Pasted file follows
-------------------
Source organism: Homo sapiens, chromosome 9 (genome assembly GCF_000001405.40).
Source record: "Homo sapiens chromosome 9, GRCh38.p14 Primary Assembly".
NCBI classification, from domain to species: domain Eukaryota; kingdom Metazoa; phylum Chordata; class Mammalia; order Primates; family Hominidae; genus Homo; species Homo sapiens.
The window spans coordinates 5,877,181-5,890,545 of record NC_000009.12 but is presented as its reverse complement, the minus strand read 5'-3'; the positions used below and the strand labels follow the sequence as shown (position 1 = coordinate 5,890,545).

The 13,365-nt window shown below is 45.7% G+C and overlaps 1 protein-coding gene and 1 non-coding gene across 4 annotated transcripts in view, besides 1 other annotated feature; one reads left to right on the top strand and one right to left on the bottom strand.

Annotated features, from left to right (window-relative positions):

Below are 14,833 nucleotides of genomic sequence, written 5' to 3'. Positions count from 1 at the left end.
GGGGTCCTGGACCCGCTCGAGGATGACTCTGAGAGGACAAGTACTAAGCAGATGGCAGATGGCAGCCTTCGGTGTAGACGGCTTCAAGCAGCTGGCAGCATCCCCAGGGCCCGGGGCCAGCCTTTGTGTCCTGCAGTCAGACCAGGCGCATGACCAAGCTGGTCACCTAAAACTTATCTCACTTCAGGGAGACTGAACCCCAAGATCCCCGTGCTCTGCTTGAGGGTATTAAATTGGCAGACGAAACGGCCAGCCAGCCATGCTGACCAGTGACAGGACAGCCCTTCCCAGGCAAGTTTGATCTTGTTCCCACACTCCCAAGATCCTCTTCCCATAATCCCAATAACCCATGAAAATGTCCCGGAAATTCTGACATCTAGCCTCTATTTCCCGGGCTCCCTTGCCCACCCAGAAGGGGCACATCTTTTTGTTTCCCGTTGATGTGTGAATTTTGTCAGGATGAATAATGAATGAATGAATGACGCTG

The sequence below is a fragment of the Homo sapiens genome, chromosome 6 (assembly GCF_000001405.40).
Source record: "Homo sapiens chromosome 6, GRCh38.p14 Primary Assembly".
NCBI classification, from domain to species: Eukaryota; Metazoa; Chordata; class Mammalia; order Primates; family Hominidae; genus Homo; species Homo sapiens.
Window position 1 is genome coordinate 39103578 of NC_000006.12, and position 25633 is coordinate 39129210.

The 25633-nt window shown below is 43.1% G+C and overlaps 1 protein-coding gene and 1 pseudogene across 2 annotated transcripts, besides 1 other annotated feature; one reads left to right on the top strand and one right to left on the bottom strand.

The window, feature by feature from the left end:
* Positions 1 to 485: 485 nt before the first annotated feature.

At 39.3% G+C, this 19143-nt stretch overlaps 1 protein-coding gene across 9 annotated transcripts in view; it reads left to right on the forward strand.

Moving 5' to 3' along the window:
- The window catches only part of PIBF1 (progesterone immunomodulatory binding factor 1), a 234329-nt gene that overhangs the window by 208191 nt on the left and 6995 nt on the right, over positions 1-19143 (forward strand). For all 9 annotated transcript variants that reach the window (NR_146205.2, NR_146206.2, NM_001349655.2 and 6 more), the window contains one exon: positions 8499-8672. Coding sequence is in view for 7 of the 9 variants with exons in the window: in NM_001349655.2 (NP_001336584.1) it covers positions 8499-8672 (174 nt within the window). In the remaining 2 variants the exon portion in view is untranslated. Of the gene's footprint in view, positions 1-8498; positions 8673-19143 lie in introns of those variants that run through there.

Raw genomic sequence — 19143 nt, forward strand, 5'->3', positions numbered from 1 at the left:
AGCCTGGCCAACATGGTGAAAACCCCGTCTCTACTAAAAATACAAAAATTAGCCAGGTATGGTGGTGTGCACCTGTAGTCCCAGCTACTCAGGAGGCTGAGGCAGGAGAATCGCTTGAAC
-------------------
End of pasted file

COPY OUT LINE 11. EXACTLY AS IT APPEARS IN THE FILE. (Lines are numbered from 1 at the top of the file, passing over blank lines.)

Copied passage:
NCBI classification, from domain to species: Eukaryota; Metazoa; Chordata; class Mammalia; order Primates; family Hominidae; genus Homo; species Homo sapiens.